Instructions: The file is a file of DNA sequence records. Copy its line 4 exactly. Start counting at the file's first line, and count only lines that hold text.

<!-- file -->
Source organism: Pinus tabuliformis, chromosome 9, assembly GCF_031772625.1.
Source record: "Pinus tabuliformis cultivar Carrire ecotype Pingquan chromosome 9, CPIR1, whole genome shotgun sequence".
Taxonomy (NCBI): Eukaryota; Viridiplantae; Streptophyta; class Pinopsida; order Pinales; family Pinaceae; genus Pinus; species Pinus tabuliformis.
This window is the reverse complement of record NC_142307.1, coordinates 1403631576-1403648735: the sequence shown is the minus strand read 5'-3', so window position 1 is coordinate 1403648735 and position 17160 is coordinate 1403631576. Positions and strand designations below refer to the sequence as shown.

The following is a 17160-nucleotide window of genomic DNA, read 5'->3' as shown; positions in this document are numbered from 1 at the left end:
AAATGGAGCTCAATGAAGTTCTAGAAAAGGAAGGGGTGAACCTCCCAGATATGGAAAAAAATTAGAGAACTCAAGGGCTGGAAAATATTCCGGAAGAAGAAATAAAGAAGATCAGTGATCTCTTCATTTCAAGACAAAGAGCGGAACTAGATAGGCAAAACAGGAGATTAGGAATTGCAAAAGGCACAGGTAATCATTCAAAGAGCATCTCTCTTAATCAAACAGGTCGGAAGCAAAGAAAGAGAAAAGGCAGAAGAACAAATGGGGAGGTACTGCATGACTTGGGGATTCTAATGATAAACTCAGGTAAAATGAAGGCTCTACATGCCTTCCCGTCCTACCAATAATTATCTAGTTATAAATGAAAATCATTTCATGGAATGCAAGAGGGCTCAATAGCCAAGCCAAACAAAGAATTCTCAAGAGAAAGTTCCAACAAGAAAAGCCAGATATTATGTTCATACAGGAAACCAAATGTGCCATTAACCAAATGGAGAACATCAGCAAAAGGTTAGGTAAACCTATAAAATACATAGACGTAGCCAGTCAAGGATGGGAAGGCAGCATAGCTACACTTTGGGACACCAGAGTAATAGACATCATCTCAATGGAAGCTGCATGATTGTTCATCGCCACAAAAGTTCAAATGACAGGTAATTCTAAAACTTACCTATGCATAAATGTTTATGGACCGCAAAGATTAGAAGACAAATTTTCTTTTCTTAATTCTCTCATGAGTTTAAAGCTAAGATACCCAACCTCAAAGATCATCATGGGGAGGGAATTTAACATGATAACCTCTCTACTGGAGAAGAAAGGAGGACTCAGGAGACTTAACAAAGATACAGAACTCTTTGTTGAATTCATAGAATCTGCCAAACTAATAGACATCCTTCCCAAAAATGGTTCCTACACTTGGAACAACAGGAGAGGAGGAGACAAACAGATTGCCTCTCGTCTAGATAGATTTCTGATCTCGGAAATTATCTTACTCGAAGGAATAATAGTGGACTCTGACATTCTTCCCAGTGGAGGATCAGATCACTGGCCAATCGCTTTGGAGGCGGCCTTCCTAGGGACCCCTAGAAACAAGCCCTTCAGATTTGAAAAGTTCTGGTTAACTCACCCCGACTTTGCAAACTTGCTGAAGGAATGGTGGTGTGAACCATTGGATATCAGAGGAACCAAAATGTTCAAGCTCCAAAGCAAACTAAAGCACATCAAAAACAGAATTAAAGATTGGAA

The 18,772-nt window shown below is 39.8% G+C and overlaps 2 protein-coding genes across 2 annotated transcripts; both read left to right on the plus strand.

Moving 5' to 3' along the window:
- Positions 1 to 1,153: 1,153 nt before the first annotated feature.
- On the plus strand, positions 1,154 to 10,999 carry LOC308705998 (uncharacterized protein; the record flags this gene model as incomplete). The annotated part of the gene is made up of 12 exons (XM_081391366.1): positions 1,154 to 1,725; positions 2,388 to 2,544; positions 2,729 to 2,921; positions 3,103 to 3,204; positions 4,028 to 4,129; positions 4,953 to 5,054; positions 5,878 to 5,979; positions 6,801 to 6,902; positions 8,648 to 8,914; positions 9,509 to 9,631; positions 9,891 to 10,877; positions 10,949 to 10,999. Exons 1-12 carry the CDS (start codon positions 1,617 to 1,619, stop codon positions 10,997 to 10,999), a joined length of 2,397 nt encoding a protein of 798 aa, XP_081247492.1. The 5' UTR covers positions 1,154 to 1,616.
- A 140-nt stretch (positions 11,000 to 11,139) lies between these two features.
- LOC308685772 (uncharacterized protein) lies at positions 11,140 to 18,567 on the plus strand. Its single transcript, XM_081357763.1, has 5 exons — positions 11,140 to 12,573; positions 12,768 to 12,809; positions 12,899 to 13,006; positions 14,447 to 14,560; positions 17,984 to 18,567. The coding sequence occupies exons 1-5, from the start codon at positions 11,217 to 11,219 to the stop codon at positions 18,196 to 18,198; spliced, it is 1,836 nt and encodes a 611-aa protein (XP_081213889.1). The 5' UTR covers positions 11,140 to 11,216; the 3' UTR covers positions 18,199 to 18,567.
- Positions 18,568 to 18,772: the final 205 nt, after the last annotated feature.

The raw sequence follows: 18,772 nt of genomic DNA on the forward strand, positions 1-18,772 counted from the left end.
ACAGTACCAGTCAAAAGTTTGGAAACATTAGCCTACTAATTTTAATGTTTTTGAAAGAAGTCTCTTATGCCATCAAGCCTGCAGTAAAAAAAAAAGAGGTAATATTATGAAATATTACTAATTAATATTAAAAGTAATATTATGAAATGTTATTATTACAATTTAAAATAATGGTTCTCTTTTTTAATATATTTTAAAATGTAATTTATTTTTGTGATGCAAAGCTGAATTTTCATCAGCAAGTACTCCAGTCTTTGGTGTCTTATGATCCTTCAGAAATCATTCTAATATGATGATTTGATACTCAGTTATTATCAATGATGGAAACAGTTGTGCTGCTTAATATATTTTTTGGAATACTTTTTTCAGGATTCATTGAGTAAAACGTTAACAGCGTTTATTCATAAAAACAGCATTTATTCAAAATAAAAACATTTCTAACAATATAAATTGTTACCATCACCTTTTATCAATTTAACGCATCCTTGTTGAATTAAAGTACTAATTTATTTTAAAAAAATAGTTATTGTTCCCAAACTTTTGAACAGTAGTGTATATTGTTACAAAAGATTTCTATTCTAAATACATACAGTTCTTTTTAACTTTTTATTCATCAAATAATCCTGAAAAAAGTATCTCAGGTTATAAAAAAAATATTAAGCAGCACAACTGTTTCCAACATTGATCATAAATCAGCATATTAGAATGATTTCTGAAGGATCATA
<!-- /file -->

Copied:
This window is the reverse complement of record NC_142307.1, coordinates 1403631576-1403648735: the sequence shown is the minus strand read 5'-3', so window position 1 is coordinate 1403648735 and position 17160 is coordinate 1403631576. Positions and strand designations below refer to the sequence as shown.